Why CSR Is the New First Line of Defense Against Environmental Risks

Sutherland Editorial

This year, it’s not economic turmoil putting businesses in the most danger – it’s Mother Nature. The World Economic Forum (WEF) unveiled its 2018 Global Risks Report in Davos, Switzerland this past week and found that out of the five largest business risks, three are related to the environment. Extreme weather events, natural disasters and failure of climate change mitigation and adaption all rank in the top five biggest risks for businesses in 2018 in terms of both their likelihood and potential impact, with extreme weather events being the top risk in terms of likelihood.

As an increasing number of environmental disasters continue to wreak havoc all over the world with startling frequency, there may be a savior emerging on the horizon: it’s a bird, it’s a plane, no, it’s…big business? Yep, you read that right – the state of global affairs has gotten so wonky that corporations are rising up as de facto environmental protectors, thanks in large part to corporate social responsibility (CSR) practices.

With governments across the world continuing to allow environmental policymaking to be bogged down by divisive politics, corporations are suiting up and stepping in to pick up the slack more than ever. Corporate social responsibility is becoming a key ingredient in how many companies do business today, with many executives realizing the business benefits that can result from CSR besides, you know, protecting our planet. Let’s take a look at why CSR is rapidly becoming the first line of defense against environmental risks.

Customers Care About CSR

Whether it’s through brand loyalty or public sentiment expressed online through social media, customers have made it clear that if you’re a company that stands for something, then you’re worthy of their hard-earned money. Horizon Media’s Finger on the Pulse study found 81% of millennials expect companies to make a public commitment to good corporate citizenship. Customers want to know that the products and services they purchase are eco-friendly or don’t harm the environment in any way. They are more willing to do business with companies that employ sustainable practices or proactively fight for environmental matters.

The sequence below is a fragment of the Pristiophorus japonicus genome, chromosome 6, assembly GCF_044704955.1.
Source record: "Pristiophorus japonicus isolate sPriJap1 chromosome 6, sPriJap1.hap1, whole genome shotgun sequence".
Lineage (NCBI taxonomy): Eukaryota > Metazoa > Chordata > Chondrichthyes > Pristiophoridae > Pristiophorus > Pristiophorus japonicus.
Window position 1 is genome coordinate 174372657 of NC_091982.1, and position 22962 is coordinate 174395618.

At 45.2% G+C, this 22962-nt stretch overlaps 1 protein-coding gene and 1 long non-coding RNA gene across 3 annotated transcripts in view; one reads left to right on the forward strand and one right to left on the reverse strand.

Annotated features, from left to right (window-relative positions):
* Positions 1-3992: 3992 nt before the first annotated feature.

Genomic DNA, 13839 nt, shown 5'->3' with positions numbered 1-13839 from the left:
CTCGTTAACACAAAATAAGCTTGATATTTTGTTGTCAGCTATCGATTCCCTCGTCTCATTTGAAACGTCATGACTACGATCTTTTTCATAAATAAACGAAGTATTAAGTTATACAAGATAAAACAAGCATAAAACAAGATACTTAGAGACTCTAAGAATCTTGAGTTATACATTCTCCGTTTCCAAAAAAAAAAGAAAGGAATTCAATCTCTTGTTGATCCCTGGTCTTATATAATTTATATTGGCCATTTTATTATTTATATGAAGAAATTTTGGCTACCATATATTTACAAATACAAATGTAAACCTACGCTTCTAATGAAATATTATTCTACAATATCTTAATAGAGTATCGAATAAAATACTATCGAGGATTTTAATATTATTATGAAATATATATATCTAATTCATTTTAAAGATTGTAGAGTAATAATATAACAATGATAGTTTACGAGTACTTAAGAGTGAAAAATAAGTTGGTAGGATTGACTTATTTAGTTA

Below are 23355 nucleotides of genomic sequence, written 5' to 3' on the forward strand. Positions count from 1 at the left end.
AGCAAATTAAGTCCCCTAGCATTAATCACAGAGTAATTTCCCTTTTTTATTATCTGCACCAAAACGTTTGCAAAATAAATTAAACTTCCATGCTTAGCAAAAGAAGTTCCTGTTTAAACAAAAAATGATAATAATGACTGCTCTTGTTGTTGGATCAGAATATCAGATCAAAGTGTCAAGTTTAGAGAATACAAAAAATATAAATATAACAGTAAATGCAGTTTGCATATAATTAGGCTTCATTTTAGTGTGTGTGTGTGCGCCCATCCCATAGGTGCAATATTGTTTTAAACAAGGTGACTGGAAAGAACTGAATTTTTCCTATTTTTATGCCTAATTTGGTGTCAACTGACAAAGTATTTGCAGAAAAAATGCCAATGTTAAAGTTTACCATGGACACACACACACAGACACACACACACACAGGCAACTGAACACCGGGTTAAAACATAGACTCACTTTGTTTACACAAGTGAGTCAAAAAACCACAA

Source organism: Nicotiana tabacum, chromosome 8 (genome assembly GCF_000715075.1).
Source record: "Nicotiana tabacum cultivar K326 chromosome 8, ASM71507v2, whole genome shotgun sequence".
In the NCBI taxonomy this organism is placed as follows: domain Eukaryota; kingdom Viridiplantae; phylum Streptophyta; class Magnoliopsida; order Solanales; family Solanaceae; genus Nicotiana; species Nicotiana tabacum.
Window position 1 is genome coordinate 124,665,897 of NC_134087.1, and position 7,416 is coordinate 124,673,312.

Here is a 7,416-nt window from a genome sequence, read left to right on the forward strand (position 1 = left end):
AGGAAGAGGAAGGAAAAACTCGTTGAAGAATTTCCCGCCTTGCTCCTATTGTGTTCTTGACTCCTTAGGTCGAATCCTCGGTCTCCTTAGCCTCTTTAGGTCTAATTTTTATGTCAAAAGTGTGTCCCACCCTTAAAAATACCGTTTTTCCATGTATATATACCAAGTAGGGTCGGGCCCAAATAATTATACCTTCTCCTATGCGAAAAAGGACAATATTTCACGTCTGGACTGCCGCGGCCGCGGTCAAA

Companies always have making green on their minds, but they need to prioritize making green choices top of mind as well. If not, they’ll face a wave of backlash. Look no further than Blue Bottle Coffee, the popular niche roaster that encountered tons of criticism when Nestlé purchased a majority stake in the company. Nestlé has faced boycotts for years over its rather environmentally unscrupulous water bottling practices.

In many cases, companies need to be hit with this backlash or actively pursue the incorporation of CSR practices into their everyday business in order to get with the program and do the right thing. “We need to embrace new voices, new perspectives and people who come from other careers and experiences so we get new ideas and help spread the message to ‘the unconverted’ and have sustainable practices included at the C-level and board tables,” Joan Bryna Michelson, Host of Green Connections Radio, said in an interview with Huffington Post. Only then will you truly get customers on your side.

Why CSR Is the New First Line of Defense Against Environmental Risks

Save the Business, Save the World

Leading the charge when it comes to environmental protection isn’t the sole reason companies have become makeshift guardians of the planet. Of course, altruism and wanting to do the right thing play a huge factor, but sustainable practices also make good business sense for most corporations. After all, if the governments of the world could make money off of protecting the environment like many companies have successfully done, CSR would not be one of the primary weapons in the fight against climate change.

For example, Unilever established a sustainable living plan, which has allowed their business and influence to grow on a global scale without that growth contributing to their environmental footprint. In fact, they reported a 39% reduction in CO2 emissions and a 37% reduction in water usage in 2015, all while growing their business. This is a prime example of a company boosting their bottom line and increasing their market value by adopting sustainable business practices in order to positively impact the environment.

Attracting top talent is another business case for CSR. A 2015 Cone Communications Millennial CSR Study found that 62% of millennials are willing to take a pay cut if it means working for a socially responsible company. This is nothing to scoff at, particularly now that millennials make up the largest share of the American workforce, according to the Pew Research Center. Having a solid CSR plan in place will only bolster hiring and recruitment efforts, establishing your company as a premier employer of choice.


As evidenced by WEF’s report, the time is now for corporations to act on environmental risks. They have the tools and capability, not to mention an overwhelming business case, to spearhead sustainability and environmental advocacy through CSR. While the brunt of this responsibility falling onto corporations can seem daunting initially, there are some relatively simple steps companies can take to be more sustainable and socially responsible. For help kick starting your CSR initiatives, check out our previous blog on five ways your company can protect the environment while digitally transforming.

Check back in with the Sutherland blog for more around CSR, and give us a follow on social media (Facebook, Twitter or LinkedIn).